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Fertilization

by Achim Dobermann
Published: Last Updated on
Fertilization

Fertilization is an essential process in the life cycle of plants, as it allows for the production of seeds, fruit, and new growth. There are two main types of fertilization in plants: self-fertilization and cross-fertilization.

Self-fertilization, also known as selfing, occurs when a plant’s flowers are pollinated by pollen from the same plant. This type is common in plants with flowers that are not visibly attractive to pollinators, such as insects or birds.

On the other hand, cross-fertilization occurs when a plant’s flowers are pollinated by pollen from another plant of the same species. This type is more prevalent in plants with flowers that are attractive to pollinators.

Fertilization in plants involves four main steps:

Pollination: Pollination is the process of transferring pollen from the male reproductive organs (stamen) of a flower to the female reproductive organs (pistil) of the same or a different flower. Pollination can occur through self-fertilization, where the pollen is transferred within the same flower or plant, or through cross-fertilization, where the pollen is transferred from one plant to another. Pollination is usually facilitated by pollinators such as bees, butterflies, birds, and wind.

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Germination of pollen grain: After pollination, the pollen grain germinates on the stigma, the receptive part of the pistil. The pollen grain produces a pollen tube, which grows down the style towards the ovary where the ovules are located.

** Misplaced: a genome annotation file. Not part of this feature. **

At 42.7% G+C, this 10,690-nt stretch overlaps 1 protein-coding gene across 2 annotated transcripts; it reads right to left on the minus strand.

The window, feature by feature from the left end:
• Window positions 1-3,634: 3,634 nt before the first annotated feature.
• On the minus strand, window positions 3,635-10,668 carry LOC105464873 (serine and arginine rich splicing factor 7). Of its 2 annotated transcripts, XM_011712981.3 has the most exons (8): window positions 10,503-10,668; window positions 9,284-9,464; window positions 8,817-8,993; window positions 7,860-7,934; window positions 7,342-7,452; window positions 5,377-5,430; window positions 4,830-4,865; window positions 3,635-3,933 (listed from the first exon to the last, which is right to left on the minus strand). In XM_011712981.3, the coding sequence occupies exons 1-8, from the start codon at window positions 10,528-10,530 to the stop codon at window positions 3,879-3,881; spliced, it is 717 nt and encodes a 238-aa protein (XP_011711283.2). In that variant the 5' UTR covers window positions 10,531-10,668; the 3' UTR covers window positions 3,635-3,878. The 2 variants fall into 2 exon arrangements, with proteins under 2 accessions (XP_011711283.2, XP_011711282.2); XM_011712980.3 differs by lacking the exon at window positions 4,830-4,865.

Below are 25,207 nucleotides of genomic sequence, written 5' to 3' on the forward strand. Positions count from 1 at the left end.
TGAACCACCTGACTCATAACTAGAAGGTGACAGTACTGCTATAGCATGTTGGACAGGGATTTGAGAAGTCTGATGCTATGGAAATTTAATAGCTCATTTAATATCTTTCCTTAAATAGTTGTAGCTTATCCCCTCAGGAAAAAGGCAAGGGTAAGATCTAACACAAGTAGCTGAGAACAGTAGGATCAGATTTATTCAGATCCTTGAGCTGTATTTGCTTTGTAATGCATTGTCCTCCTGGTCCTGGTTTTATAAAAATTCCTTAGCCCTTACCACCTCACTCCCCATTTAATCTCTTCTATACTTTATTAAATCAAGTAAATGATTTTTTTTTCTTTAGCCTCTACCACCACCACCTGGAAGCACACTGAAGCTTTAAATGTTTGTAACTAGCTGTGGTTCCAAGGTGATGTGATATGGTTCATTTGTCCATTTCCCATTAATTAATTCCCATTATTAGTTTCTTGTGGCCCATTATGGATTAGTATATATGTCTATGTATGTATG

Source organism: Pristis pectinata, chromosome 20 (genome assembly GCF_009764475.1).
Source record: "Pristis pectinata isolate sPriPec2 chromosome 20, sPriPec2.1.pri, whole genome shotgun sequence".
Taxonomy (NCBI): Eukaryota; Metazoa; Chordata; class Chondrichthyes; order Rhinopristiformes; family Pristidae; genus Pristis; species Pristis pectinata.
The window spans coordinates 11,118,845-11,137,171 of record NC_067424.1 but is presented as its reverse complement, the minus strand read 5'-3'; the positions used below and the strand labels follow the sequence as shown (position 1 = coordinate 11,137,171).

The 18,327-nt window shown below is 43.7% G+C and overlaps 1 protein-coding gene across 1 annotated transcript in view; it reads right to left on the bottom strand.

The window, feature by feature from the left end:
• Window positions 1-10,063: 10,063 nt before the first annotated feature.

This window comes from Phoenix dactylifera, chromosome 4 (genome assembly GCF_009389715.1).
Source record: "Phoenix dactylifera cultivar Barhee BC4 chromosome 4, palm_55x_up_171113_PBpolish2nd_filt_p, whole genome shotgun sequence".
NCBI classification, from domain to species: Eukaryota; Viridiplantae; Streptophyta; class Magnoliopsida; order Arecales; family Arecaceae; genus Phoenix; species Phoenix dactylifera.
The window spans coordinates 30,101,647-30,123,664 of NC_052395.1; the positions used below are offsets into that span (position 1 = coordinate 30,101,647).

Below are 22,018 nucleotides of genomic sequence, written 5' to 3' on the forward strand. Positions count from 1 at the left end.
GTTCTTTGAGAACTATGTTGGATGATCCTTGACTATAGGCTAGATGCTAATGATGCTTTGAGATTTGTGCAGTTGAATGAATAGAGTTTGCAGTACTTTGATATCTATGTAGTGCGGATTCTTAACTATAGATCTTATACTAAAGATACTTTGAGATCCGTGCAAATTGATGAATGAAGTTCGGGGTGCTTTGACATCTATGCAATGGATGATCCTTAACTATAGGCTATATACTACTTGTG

Penetration of the ovule: The pollen tube grows until it reaches an ovule and penetrates it, releasing the sperm cells.

Fertilization: One of the sperm cells fertilizes the egg cell in the ovule, while the other sperm cell fertilizes the two polar nuclei to form the endosperm, a tissue that provides nutrients to the developing seed. The fertilized egg cell develops into an embryo, while the endosperm develops into the seed coat. The fertilized ovule develops into a seed, and the ovary develops into a fruit.

Difference between pollination and fertilization

Pollination and fertilization are two important processes that are necessary for plants to reproduce and produce seeds. Pollination is the transfer of pollen from the male reproductive organ of a flower to the female reproductive organ of the same or another flower. Pollen contains the male gametes (sperm cells) that are necessary for fertilization. Fertilization, on the other hand, is the fusion of the male and female gametes to form a zygote, which will develop into a seed.

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Pollination occurs when pollen is transferred from the anthers (male reproductive structures) of one flower to the stigma (female reproductive structure) of another flower. This can be done by a variety of means, including wind, insects, birds, and other animals. Pollination is necessary for the plant to produce seeds, but it does not guarantee fertilization.

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Fertilization occurs when the male gametes (contained in the pollen) are transferred to the female gametes (contained in the ovules) and they fuse to form a zygote. This process occurs within the ovary of the flower and is necessary for the plant to produce seeds. Without it, the plant will not be able to produce seeds and will not be able to reproduce.

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